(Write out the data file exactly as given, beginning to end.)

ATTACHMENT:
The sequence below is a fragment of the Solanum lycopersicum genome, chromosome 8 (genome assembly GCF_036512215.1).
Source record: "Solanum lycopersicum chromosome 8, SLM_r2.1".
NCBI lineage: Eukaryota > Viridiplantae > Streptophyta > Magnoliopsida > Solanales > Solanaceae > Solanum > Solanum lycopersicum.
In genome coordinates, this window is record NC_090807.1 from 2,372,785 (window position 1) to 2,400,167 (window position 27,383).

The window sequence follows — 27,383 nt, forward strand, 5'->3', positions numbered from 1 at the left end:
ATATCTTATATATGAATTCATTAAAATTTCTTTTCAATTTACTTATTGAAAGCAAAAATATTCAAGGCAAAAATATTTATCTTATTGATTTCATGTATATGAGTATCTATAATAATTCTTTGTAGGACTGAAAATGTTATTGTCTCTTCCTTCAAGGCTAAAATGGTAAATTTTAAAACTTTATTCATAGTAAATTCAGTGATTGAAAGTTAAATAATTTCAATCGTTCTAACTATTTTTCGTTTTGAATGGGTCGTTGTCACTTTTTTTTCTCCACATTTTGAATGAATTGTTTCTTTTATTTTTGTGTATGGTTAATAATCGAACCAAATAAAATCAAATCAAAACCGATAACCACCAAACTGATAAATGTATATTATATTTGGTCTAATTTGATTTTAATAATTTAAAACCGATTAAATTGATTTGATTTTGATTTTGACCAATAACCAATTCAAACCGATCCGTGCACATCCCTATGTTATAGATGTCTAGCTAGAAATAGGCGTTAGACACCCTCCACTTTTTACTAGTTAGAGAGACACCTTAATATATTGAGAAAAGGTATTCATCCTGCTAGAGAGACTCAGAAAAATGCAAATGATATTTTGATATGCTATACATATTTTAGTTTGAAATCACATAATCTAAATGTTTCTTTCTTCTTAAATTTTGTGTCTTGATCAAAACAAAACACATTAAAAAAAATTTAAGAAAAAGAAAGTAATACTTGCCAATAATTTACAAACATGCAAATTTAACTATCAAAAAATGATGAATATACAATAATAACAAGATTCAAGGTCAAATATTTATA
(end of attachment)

The sequence below is a fragment of the Solanum lycopersicum genome, chromosome 8 (genome assembly GCF_036512215.1).
Source record: "Solanum lycopersicum chromosome 8, SLM_r2.1".
NCBI lineage: Eukaryota > Viridiplantae > Streptophyta > Magnoliopsida > Solanales > Solanaceae > Solanum > Solanum lycopersicum.
In genome coordinates, this window is record NC_090807.1 from 2,372,785 (window position 1) to 2,400,167 (window position 27,383).

The window sequence follows — 27,383 nt, forward strand, 5'->3', positions numbered from 1 at the left end:
ATATCTTATATATGAATTCATTAAAATTTCTTTTCAATTTACTTATTGAAAGCAAAAATATTCAAGGCAAAAATATTTATCTTATTGATTTCATGTATATGAGTATCTATAATAATTCTTTGTAGGACTGAAAATGTTATTGTCTCTTCCTTCAAGGCTAAAATGGTAAATTTTAAAACTTTATTCATAGTAAATTCAGTGATTGAAAGTTAAATAATTTCAATCGTTCTAACTATTTTTCGTTTTGAATGGGTCGTTGTCACTTTTTTTTCTCCACATTTTGAATGAATTGTTTCTTTTATTTTTGTGTATGGTTAATAATCGAACCAAATAAAATCAAATCAAAACCGATAACCACCAAACTGATAAATGTATATTATATTTGGTCTAATTTGATTTTAATAATTTAAAACCGATTAAATTGATTTGATTTTGATTTTGACCAATAACCAATTCAAACCGATCCGTGCACATCCCTATGTTATAGATGTCTAGCTAGAAATAGGCGTTAGACACCCTCCACTTTTTACTAGTTAGAGAGACACCTTAATATATTGAGAAAAGGTATTCATCCTGCTAGAGAGACTCAGAAAAATGCAAATGATATTTTGATATGCTATACATATTTTAGTTTGAAATCACATAATCTAAATGTTTCTTTCTTCTTAAATTTTGTGTCTTGATCAAAACAAAACACATTAAAAAAAATTTAAGAAAAAGAAAGTAATACTTGCCAATAATTTACAAACATGCAAATTTAACTATCAAAAAATGATGAATATACAATAATAACAAGATTCAAGGTCAAATATTTATA